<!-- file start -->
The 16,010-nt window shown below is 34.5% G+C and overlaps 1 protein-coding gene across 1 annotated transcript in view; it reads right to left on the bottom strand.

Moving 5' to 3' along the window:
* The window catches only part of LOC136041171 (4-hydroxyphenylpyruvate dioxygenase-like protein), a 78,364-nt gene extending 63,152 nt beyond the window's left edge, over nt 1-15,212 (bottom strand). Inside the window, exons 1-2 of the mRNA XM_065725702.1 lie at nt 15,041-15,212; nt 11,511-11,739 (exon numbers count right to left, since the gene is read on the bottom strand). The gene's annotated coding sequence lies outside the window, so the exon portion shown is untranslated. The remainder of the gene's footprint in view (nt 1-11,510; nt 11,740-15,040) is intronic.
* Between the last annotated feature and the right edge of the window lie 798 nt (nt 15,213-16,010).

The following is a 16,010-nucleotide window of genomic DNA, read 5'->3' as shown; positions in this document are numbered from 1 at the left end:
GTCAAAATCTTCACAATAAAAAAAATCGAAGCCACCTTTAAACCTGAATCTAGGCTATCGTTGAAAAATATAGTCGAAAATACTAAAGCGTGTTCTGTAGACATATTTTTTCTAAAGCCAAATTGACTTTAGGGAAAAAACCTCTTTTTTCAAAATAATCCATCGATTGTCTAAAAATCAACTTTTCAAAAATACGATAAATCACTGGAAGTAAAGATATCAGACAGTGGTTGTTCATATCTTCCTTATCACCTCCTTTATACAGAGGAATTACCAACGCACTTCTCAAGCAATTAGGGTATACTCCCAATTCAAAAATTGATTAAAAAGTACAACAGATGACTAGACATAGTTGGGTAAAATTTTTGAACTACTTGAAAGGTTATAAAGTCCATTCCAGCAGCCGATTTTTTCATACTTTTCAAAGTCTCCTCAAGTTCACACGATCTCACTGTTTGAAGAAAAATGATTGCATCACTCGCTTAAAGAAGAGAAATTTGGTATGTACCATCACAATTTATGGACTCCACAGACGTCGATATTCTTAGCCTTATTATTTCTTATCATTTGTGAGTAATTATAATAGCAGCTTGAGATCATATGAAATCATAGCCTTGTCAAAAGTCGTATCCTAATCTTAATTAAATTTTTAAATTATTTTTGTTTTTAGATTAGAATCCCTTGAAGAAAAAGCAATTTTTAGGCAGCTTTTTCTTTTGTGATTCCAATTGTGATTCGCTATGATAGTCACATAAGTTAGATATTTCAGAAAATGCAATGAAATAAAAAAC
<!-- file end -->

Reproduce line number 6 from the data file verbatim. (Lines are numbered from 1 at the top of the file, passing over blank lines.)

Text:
GTCAAAATCTTCACAATAAAAAAAATCGAAGCCACCTTTAAACCTGAATCTAGGCTATCGTTGAAAAATATAGTCGAAAATACTAAAGCGTGTTCTGTAGACATATTTTTTCTAAAGCCAAATTGACTTTAGGGAAAAAACCTCTTTTTTCAAAATAATCCATCGATTGTCTAAAAATCAACTTTTCAAAAATACGATAAATCACTGGAAGTAAAGATATCAGACAGTGGTTGTTCATATCTTCCTTATCACCTCCTTTATACAGAGGAATTACCAACGCACTTCTCAAGCAATTAGGGTATACTCCCAATTCAAAAATTGATTAAAAAGTACAACAGATGACTAGACATAGTTGGGTAAAATTTTTGAACTACTTGAAAGGTTATAAAGTCCATTCCAGCAGCCGATTTTTTCATACTTTTCAAAGTCTCCTCAAGTTCACACGATCTCACTGTTTGAAGAAAAATGATTGCATCACTCGCTTAAAGAAGAGAAATTTGGTATGTACCATCACAATTTATGGACTCCACAGACGTCGATATTCTTAGCCTTATTATTTCTTATCATTTGTGAGTAATTATAATAGCAGCTTGAGATCATATGAAATCATAGCCTTGTCAAAAGTCGTATCCTAATCTTAATTAAATTTTTAAATTATTTTTGTTTTTAGATTAGAATCCCTTGAAGAAAAAGCAATTTTTAGGCAGCTTTTTCTTTTGTGATTCCAATTGTGATTCGCTATGATAGTCACATAAGTTAGATATTTCAGAAAATGCAATGAAATAAAAAAC